Window.RequestFeature (Android.Views.WindowFeatures.NoTitle);
        SetContentView (Resource.Layout.Main);

        presenter = new GeoffPresenter (this);
        random = new Random();

        Button button = FindViewById<Button> (Resource.Id.myButton);
        imageView = FindViewById<ImageView> (Resource.Id.geoff_image_view);
        yes = FindViewById<TextView> (Resource.Id.yes);
        no = FindViewById<TextView> (Resource.Id.no);

        button.Click += delegate




This structure lends itself to the “Model-View-Presenter” pattern. First I put a ‘Viewable’ interface in the shared folder. Secondly, in the platform-specific folders, I wrote the relevant class for a single screen (either ‘Activity’ for Android, or ‘ViewController’ for iOS). Both of these implement that ‘Viewable’ interface. Finally I made a GeoffPresenter class in the shared folder. The  Viewable objects make a ‘GeoffPresenter’ and delegate the logic to it.

I found this approach to be fairly easy. It was like I was a carpenter who can use the same saws, hammers and chisels he always has. Except that the handles happen to be wrapped in cellophane – no big difference.

Attempt 2: Using Xamarin Forms

Feeling quite pleased with myself, I embarked on my second adventure. I set about making the same app using “Xamarin Forms”. Don’t be confused by the name – it isn’t just about the kind of forms you fill in. Rather it’s a whole library to make user interfaces.

This library allows you to put almost everything in the shared-folder – even the interface itself. In theory this should mean even less work. However, in reality, I took time to learn all the new bits and pieces.

So I started from scratch again. Also, this time, I added the Windows Phone platform.

The plus-side of this approach was that I could share much more of the code. I hardly touched the platform folders because Xamarin automatically filled them with the right files. All I did was put the images in the right places.

On the other hand, I also made a few unpleasant discoveries:

  1. You cannot use Xamarin Studio to make Windows Phone apps. Instead, you need Visual Studio on a Windows machine. I imported the same code-base but the IDE was pretty different.
  2. Things that behaved properly on an iPhone simulator would act differently  on Windows. Especially annoying was a glitch caused by swapping the images: the ‘Ask Geoff’ button briefly jumped – to the top of the screen and back again. In the end I found a clumsy work-around, but it’s a shame they hadn’t already solved these problems.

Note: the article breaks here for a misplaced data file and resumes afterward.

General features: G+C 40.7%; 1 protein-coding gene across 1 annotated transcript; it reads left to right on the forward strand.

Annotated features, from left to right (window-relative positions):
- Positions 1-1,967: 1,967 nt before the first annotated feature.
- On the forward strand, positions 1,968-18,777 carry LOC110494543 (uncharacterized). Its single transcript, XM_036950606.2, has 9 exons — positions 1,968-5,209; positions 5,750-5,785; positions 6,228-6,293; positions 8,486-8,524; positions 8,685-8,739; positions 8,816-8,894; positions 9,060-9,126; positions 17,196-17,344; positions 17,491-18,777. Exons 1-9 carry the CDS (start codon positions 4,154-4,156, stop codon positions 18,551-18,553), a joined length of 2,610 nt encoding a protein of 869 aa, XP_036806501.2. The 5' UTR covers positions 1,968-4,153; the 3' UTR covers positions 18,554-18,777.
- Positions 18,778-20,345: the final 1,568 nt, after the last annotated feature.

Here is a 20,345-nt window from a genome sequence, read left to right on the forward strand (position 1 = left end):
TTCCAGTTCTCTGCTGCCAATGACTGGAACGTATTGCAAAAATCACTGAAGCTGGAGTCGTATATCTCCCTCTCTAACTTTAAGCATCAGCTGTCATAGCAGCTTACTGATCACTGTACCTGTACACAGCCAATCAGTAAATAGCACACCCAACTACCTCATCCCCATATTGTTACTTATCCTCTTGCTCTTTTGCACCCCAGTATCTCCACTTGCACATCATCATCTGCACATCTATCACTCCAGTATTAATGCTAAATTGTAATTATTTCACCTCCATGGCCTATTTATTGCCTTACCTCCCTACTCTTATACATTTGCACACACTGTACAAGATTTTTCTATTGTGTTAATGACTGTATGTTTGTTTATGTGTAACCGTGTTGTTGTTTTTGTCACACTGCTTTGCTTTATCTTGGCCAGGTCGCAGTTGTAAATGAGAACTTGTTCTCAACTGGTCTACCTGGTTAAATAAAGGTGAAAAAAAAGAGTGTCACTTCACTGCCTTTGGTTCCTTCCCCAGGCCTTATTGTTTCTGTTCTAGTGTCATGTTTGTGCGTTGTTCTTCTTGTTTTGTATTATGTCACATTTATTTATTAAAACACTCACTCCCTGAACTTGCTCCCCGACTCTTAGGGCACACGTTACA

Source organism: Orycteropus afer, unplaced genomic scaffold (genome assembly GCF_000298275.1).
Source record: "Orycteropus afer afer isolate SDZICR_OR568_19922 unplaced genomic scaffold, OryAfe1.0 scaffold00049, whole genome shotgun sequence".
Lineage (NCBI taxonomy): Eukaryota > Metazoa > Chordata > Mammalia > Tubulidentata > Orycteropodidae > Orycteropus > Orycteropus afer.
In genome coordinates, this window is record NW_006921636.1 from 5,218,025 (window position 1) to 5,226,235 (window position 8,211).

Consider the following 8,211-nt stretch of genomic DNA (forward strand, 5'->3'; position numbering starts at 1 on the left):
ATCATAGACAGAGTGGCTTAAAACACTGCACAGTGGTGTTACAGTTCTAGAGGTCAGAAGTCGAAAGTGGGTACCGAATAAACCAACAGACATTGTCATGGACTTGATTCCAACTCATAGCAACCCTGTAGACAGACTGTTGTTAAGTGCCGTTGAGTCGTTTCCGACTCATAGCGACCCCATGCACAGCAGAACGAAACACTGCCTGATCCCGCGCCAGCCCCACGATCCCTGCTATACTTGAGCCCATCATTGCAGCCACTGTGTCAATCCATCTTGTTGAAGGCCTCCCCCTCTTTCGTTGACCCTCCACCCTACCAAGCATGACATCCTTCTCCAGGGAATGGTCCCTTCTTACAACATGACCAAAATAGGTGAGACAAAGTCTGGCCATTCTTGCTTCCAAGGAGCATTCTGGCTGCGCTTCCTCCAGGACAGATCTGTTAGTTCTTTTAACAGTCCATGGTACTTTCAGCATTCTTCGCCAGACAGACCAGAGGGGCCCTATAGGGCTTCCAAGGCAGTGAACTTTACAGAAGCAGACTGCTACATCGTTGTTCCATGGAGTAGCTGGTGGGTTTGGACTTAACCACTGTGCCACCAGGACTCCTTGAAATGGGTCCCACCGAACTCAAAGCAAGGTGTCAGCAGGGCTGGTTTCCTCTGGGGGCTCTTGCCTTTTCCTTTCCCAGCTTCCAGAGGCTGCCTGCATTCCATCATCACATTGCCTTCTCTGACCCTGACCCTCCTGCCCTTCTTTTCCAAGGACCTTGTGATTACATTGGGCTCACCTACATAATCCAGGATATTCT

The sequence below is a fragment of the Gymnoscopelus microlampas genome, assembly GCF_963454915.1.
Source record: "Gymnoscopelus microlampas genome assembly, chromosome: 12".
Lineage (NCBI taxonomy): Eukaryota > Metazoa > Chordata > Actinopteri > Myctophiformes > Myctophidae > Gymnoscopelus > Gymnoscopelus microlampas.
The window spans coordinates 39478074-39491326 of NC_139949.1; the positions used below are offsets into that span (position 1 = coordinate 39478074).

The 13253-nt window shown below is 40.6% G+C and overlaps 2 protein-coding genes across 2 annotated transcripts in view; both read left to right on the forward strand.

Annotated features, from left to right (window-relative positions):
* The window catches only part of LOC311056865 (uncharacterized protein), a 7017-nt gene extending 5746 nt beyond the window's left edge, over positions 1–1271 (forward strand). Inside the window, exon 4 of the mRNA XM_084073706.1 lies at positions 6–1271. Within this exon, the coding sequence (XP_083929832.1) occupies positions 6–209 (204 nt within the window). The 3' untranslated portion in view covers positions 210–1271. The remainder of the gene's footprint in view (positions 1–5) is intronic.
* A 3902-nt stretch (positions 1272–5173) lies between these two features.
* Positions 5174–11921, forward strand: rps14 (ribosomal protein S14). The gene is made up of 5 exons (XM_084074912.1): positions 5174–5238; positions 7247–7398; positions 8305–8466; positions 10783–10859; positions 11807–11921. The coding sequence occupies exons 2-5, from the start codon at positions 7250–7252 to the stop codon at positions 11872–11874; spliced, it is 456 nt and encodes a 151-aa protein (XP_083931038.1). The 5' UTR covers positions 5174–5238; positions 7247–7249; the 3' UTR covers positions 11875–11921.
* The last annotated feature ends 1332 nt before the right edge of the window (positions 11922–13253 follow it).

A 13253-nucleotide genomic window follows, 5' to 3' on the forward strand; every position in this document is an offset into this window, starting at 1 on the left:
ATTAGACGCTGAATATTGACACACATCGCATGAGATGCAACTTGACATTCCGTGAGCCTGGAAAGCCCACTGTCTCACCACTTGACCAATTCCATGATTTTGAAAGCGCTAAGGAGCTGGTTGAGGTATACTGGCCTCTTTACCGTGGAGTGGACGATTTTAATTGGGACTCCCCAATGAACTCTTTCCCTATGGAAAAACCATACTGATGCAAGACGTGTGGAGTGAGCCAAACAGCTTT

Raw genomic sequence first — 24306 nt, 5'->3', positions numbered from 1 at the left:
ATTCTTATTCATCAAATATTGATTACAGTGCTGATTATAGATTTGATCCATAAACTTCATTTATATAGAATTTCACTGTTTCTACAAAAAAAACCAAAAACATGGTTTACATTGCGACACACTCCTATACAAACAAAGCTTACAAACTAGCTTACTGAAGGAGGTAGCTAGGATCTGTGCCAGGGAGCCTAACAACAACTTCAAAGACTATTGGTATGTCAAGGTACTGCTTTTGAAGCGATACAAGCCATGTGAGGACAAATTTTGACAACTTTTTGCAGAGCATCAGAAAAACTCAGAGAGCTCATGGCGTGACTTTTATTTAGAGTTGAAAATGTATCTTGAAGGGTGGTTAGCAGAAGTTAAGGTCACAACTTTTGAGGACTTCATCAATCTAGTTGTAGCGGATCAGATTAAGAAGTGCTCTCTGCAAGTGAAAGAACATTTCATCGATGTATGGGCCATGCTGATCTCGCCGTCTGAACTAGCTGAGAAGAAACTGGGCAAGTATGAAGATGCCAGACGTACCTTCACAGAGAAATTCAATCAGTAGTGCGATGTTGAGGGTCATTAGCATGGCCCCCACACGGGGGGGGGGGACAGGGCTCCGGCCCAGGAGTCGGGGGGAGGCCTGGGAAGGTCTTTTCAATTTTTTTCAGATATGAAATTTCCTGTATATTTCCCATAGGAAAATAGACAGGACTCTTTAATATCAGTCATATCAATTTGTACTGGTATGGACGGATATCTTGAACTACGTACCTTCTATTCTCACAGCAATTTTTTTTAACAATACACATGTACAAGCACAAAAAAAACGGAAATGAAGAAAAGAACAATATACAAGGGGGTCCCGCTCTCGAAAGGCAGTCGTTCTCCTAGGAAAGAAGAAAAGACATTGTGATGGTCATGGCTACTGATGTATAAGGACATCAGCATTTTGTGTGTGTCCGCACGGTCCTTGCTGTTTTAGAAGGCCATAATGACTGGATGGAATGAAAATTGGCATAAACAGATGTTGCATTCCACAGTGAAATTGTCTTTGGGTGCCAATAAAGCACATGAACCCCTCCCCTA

3. The answers to my questions were harder to unearth. Even when I found fixes online, they were poorly explained. So I hope this improves with time, as more developers volunteer their solutions for common problems.

Using Xamarin Forms, it was like I was a carpenter who swapped all his regular tools for a different set. I now had an electric drill instead of a hand-drill; a jigsaw instead of my trusty hand-saw and a flathead instead of my Philips screwdriver. And just as I thought I’d got a handle on these tools, I found they react differently to different types of wood. Hopefully you follow the analogy.

Nevertheless, I was still happy – I had coded an app once, and it runs well on Android, iOS and Windows phones.

An iOS phone showing Geoff the wizard.

Geoff in Xamarin App Form

Lessons Learned

In conclusion, here are my thoughts from a week immersed in Xamarin:

  1. Xamarin does not cut out the need to learn each platform. To get the best out of Xamarin, you still need a good knowledge of how they work.
  2. Xamarin is not a “Hybrid Approach”. Although I heard it called this, it isn’t accurate, because a Xamarin app isn’t half-way between being a web app and a mobile app – it is fully a mobile app. It has all the performance and features that this entails.
  3. Xamarin offers flexibility. I explored two approaches, but I read that there were many shades in-between. This is important for projects that evolve over time.
  4. For the right projects, this software could save lots of time and money.
  5. Most of all, I would gladly visit the world of Xamarin again.

My code is on Github:

  1. Model-View-Presenter version
  2. Xamarin Forms version

Further reading